Cyphers (cover) CYPHERS is one of Ireland's longest established literary magazines. Founded by Leland Bardwell, Pearse Hutchinson, Eiléan Ní Chuilleanáin and Macdara Woods, CYPHERS places a strong emphasis on creative work, and has published poetry, prose, graphics and reviews by many distinguished writers, translators and artists. It has been published continuously since 1975. The official CYPHERS website, with contact and subscription details, is

You can scroll down this page to read work by five poets in English and Irish from issues of CYPHERS in the 1990s, or you can link to personal pages about two of the editors:

Eiléan Ní Chuilleanáin
Macdara Woods

To subscribe to the magazine, write to CYPHERS,
3 Selskar Terrace, Ranelagh, Dublin 6, Ireland,
or send an e-mail to the editors.

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Miquel Martí Pol


Ring the island with fingers of wind and hope
that the gods, benignant, would bring it nearer.
You who have never seen it, yet still remember it,
like a desire that incites you and creates surroundings
that favour dreams and melancholy.
Ring the island and you shall be able to travel it,
closing your eyes, from this your very silence,
spoiling neither clarity nor rhythm.
Lucidly absorbed, think of Menorca,
always at the limit of time, like a landmark
that recovers the warmest pearldawn glow
and turns it into marvelous shine,
into sand, into sea, into stone and mystery.
This is the treasure that no question
lays bare, that vibrates
behind the burning secret of the glance
like a deep space that resonates.
Think "Menorca" and say in a low voice
names at random, of hamlets and coves,
until your gesture transfigures itself and you feel
your blood beat to the rhythm of the island.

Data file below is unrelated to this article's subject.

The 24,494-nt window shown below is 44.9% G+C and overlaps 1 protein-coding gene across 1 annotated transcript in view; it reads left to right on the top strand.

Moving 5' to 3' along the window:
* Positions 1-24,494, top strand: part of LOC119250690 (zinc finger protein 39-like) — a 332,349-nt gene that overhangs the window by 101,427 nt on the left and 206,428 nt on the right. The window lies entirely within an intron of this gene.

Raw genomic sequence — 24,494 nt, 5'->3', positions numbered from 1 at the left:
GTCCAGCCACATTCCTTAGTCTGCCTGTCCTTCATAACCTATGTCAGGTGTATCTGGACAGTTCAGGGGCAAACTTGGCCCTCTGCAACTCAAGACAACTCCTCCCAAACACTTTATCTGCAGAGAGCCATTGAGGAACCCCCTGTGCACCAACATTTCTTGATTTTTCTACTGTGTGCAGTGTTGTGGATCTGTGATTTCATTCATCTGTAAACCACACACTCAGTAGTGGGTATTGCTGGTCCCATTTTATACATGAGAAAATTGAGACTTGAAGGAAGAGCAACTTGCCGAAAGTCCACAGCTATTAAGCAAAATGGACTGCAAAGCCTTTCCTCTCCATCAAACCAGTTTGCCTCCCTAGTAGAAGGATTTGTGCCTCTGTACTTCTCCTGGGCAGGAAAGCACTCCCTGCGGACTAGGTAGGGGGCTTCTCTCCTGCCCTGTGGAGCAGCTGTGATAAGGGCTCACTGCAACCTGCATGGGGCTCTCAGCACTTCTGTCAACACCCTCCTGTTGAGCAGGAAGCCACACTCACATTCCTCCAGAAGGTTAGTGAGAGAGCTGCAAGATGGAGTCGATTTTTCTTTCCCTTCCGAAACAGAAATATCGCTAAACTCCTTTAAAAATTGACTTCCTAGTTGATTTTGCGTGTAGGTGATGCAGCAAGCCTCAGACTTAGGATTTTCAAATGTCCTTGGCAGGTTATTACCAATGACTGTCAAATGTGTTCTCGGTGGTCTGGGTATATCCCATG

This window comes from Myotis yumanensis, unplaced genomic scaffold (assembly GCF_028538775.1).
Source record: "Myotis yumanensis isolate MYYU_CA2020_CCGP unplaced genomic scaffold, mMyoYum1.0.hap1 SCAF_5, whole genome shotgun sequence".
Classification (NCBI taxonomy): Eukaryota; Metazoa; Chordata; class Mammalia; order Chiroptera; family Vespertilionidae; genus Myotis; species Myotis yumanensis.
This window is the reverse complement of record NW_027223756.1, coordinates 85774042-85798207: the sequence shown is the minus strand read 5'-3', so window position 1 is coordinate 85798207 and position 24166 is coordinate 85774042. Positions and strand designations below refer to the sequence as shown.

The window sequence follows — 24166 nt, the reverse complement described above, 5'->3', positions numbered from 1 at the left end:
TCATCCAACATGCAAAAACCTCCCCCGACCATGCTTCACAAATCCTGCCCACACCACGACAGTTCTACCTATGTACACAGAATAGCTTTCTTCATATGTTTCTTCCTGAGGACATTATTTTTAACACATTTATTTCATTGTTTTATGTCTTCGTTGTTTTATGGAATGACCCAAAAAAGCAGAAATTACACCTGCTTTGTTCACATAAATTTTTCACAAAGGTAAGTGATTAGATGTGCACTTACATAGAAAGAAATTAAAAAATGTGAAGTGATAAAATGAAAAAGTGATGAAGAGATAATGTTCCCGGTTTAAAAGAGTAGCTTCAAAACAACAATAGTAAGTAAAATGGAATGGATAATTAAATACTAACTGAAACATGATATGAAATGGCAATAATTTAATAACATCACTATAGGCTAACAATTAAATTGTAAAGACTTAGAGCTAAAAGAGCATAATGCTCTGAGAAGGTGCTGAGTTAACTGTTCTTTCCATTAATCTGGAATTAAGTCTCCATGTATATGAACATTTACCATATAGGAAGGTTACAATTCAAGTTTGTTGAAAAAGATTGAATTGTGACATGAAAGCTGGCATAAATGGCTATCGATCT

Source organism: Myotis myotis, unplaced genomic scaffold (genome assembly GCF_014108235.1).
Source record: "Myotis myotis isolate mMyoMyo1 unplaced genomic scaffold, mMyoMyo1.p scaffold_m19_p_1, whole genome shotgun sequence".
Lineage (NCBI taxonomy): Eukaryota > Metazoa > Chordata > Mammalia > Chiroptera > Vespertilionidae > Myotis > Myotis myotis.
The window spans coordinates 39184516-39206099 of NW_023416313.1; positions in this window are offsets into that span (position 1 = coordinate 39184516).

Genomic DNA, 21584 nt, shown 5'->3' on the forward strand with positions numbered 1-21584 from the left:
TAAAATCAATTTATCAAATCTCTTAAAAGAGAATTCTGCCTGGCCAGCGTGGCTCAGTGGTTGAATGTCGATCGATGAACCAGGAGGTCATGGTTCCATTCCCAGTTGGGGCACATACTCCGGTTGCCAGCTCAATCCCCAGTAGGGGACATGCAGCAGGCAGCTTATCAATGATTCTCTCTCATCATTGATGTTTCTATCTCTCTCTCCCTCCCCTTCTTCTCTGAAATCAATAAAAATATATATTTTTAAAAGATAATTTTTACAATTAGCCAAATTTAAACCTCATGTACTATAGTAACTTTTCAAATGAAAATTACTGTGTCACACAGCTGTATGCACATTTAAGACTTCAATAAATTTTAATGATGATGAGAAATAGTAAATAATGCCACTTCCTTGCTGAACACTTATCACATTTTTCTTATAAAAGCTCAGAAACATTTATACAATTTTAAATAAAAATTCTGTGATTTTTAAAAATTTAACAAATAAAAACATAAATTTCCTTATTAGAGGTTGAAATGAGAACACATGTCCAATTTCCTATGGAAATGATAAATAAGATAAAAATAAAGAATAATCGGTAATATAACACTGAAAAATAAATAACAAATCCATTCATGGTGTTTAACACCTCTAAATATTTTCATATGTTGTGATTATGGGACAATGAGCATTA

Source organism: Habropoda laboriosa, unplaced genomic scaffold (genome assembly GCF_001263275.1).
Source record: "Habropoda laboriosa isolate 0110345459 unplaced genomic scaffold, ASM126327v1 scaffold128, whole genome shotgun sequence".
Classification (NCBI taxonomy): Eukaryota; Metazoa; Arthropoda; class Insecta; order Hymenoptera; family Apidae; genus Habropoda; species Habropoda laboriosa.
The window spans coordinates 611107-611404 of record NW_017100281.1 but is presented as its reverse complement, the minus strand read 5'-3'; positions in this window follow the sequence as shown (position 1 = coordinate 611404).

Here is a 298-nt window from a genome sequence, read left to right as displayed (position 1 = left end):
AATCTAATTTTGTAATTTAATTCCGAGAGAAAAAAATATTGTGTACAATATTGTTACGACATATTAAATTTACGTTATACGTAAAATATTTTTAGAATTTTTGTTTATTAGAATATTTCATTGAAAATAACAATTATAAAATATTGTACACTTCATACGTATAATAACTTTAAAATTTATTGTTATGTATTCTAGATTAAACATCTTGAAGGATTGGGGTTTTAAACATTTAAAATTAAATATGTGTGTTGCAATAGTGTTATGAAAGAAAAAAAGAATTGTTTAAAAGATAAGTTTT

Translated by Seán Golden

Julie O'Callaghan


Someone says
there's a law against barges
in January.
Buddy boy over there
wants to know
what you're loaded with
that couldn't wait for April.
It's obvious to the panel
you are from Indiana
headed for Wisconsin.
Miss Know-all swears she can see
teensy tugs beside your bows
so she figures you must have
an important cargo of SOMETHING.
I see you as an optical illusion
travelling over the left shoulder of my father
to his right shoulder - just below his ear.
Another focuses the telescope on you
and tells us your name is 'Ulysses S. Grant'
- that's a relief to us all.
But you're moving right along
so, now, even when we stand to one side
and squint out the window
you're history
as a topic around here.

Orla Murphy


In April, the tortoiseshells awake,
stretch in corners, above beams, behind books
and palpate the velvet dark.
Wings whispering on glass release me
from the brambled rows of pencil-marks
that disturb the parallel grey lines with words,
but when I cup my hands
about the burnt sienna blur,
its life stills
in the palm's

Fingers unlock and the erect wings
lie down in the sun,
twin palettes startled beyond brown and orange,
white and black,
to lapis lazuli and points of gold.

It stays beneath my hand,
then staggers off,
searching for its discrete space
in the bland ubiquity of light.

Eamon Grennan


A little stream of sound spills over the edge
and floats down as the two blue parakeets
twitter and screech, their wings
battering at bars and each other: the air

over my head where I lie on the couch
becomes a drift of seed-husks glittering yellow
in the light they pass through coming down,
each glinting and going out like a mote, a
forgiven beam, until the bittersweet frenzy

ceases suddenly and there's silence only broken
by a whistle or two of tuneless music, the whisper
of wings brushing bars, the birds jabbering
a plain patois of aftermath, angry and mournful.

Gréagóir Ó Dúill


Scríobhaim ceithre litir ainme sa ghaineamh fhliuch
Amhail rian ceithre choiscéim droim dubh mhóir, ag rith chun eitilte,
Ach líonann na línte de sháile ghoirt, titeann na bruacha beaga,
Ní eitlíonn.

Ag siúl dom ar chlocha glasa an chladaigh
Ní fheicim éan go n-éalaí sí uaim san eitilt:
Scaothóga beaga faoi imeagla,
Mná rialta de roilleacha ag clamhsán,
Corr éisc innealta ag imeacht i leataobh, beag uirthi mé.

Tuigeann sí fá mhaide tine an fhir, a bhradán uaidh,
Agus imíonn si ais amach ar an tsáile sula dtagaim.
Ní fheicim ach rian a lapaí sa ghaineamh, scríob iongacha a crúb,
Go dtionntaím go tobann, agus sin í, deich slat uaim, ag faire orm.
Tumann sí láithreach de chasadh láidir eireabaill, is ní fhilleann.

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